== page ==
So the project notes are not forgotten, we automatically compile the notes from
every project specification file. We create a list for the design team's reference and response. We can selectively compile the project notes by type and by their status as hidden text. The advantage is that all the notes are collected in one location. The disadvantage is the compiled notes are removed from their context. But better to have a record of the notes to share with the team, than to ignore the unresolved issues they identify.
Fortunately we have a powerful tool (the running guy) that allows us to run custom macros on an entire list of files from a single command. This tool allows us to complete the note compilation and many other repetitive tasks efficiently and accurately, essentially with the press of a button. Using technology where possible, allows Specifiers to concentrate on information gathering, writing and other tasks requiring skills and experience that machines cannot duplicate.
And the final result - a collection of all the unresolved issues in each specification section in one convenient location. Sample Compiled Notes Page.pdf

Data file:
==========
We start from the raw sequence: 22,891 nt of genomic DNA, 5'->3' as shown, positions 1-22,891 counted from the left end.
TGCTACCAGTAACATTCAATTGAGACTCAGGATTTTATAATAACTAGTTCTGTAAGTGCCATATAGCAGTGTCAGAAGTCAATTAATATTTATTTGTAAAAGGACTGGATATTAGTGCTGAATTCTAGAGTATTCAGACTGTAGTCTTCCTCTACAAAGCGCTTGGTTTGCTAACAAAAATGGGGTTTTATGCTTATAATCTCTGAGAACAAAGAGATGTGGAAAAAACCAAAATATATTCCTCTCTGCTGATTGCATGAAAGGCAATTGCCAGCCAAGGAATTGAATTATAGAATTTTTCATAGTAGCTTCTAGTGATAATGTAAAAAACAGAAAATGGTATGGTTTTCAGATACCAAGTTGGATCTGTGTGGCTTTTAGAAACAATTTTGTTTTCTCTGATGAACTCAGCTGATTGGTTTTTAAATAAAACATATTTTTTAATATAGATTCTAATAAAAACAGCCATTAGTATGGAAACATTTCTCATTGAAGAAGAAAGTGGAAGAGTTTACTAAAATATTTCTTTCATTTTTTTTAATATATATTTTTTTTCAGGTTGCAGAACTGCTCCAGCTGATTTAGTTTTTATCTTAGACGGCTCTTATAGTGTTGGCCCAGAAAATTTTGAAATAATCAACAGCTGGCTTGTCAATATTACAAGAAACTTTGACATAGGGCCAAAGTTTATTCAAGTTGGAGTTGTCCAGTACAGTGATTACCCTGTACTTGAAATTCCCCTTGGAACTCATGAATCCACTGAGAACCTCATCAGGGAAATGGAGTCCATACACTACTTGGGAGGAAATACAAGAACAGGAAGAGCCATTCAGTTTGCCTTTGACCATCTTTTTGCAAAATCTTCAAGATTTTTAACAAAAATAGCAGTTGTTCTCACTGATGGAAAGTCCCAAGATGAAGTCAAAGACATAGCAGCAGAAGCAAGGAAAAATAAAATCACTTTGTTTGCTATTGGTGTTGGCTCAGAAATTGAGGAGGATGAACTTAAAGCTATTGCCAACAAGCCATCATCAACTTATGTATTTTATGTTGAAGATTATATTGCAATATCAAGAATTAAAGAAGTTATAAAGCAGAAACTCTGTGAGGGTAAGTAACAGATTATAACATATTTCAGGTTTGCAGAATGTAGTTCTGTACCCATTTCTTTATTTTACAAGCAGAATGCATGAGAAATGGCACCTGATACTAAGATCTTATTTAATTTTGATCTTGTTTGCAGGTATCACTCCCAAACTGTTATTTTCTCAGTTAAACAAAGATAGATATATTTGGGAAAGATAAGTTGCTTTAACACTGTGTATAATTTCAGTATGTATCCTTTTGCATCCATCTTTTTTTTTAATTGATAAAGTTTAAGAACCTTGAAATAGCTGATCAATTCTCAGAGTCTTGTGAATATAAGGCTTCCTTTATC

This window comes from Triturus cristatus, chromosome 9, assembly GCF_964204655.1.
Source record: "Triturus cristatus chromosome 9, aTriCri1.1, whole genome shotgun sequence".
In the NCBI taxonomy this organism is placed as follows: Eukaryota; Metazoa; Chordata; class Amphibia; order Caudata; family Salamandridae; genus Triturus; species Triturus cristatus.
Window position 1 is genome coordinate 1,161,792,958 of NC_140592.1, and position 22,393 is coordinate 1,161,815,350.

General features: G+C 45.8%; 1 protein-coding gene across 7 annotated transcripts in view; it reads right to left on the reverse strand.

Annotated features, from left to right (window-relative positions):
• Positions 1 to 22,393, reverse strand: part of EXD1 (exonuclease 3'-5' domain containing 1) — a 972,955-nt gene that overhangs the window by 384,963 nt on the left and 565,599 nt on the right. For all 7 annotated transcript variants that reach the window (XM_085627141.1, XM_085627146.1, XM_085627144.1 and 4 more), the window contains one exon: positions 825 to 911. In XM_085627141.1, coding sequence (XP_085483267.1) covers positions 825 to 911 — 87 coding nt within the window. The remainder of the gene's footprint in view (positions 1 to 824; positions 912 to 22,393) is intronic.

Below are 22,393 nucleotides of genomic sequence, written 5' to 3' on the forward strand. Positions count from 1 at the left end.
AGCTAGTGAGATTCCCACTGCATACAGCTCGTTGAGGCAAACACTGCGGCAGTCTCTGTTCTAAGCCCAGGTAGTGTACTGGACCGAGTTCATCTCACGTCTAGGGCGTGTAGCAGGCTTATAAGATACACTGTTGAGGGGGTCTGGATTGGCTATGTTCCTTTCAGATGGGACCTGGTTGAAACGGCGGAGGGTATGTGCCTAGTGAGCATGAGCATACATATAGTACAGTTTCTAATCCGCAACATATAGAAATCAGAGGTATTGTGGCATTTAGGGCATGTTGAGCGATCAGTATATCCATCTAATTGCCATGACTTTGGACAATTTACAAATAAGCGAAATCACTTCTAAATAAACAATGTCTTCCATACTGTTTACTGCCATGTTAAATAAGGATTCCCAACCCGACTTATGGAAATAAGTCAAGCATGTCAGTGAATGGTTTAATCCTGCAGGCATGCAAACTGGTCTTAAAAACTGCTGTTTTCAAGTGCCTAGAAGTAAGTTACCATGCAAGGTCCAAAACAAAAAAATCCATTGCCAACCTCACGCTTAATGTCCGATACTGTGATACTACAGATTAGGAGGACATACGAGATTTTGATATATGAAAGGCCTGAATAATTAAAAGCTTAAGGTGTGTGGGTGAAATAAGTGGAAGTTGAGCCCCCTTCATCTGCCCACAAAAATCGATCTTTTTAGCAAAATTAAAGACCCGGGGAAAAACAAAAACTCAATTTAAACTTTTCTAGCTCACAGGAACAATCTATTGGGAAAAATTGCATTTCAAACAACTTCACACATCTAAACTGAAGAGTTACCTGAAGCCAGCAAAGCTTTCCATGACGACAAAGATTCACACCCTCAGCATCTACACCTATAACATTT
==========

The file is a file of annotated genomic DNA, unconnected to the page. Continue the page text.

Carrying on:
Building a Communications Knowledge Bank
All these project notes need not be created for every project. Some can be included in office master guide specifications. The notes in the master guides can serve as an initial checklist for assembling specifications data. If answered before the specifications are written, many of these questions and comments can be addressed when writing the first draft.
We rely heavily on notes in our master specifications files. The notes include very specific editing instructions and guidance for making editing choices. These notes allow us to make the right decision most of the time, even in the absence of direction from the design team. These notes capture individual experience and knowledge gained from completing every project that is shared with the entire staff.
The knowledge that can be collected in the office master guide specifications is invaluable. The specifications and the notes become an effective tool for teaching younger staff and new employees about how the company approaches their designs. Regularly updating the specifications to reflect the current state of the industry and the most recent project experience moves the documents ever closer to perfection.
Maybe, just maybe, that next project will be nearly perfect!